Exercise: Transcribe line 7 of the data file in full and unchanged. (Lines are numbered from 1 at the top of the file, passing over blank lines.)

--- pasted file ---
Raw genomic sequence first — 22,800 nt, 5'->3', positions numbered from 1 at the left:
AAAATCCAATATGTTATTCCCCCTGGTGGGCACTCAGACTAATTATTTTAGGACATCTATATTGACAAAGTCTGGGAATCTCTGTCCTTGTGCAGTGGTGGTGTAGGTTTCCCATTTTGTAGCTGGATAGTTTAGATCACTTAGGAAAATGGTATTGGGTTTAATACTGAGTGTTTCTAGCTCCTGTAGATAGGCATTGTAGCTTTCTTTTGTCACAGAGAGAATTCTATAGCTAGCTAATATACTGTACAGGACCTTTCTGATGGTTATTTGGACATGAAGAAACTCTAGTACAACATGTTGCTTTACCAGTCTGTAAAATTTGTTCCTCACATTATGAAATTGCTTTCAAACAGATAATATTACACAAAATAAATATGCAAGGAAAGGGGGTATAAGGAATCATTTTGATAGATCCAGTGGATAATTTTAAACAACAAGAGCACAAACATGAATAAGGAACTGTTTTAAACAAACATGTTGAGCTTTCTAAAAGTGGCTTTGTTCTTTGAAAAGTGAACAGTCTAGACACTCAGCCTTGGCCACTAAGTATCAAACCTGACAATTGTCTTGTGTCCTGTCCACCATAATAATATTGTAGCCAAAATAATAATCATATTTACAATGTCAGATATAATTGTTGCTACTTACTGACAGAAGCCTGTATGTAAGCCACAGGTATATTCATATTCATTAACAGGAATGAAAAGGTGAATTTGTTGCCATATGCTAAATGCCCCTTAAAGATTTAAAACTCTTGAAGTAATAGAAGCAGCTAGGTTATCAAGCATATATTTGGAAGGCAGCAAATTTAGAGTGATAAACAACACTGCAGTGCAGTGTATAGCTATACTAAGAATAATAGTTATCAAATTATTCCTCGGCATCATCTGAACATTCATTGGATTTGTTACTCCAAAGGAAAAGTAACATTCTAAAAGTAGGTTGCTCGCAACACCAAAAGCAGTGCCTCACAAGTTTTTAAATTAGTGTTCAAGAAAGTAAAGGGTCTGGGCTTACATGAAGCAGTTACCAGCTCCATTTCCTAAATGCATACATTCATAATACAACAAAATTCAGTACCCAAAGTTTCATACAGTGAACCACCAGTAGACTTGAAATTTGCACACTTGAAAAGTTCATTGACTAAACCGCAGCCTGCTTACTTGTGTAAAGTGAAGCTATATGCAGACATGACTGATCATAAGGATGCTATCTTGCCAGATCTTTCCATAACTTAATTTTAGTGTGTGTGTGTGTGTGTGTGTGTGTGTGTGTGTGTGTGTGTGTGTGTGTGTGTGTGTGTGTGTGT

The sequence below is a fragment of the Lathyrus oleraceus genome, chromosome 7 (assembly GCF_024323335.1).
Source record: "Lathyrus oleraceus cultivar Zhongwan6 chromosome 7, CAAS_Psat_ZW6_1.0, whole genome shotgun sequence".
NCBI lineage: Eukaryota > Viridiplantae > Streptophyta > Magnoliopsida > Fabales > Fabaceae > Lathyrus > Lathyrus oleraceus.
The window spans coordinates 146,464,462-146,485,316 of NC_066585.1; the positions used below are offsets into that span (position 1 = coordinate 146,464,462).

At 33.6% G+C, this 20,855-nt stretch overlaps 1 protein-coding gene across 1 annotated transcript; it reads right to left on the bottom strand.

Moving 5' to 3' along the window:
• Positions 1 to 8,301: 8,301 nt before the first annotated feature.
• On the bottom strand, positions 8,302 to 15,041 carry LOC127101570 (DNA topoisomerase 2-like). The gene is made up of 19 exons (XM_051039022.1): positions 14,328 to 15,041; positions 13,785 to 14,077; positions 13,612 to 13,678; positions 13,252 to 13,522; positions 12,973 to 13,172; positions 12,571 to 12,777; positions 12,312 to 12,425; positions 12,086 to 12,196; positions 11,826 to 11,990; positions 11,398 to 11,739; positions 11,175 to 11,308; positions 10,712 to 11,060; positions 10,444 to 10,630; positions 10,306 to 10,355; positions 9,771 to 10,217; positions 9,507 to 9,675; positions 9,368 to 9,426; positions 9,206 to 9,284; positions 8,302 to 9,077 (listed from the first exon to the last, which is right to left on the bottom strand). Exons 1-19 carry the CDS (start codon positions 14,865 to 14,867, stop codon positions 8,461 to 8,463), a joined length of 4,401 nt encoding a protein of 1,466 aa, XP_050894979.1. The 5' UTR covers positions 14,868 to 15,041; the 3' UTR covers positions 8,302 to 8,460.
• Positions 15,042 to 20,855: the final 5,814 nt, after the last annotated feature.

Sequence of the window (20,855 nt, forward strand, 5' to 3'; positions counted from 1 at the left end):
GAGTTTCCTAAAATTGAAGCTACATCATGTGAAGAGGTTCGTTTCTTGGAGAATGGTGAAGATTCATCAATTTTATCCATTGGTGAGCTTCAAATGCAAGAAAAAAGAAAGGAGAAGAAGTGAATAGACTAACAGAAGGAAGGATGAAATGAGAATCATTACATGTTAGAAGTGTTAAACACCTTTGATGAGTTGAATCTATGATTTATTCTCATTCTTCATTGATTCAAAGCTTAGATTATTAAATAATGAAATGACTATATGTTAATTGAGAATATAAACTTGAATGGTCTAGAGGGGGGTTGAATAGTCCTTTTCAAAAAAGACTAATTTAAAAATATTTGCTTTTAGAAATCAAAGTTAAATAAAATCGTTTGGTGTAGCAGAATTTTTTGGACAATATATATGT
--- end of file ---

At 33.6% G+C, this 20,855-nt stretch overlaps 1 protein-coding gene across 1 annotated transcript; it reads right to left on the bottom strand.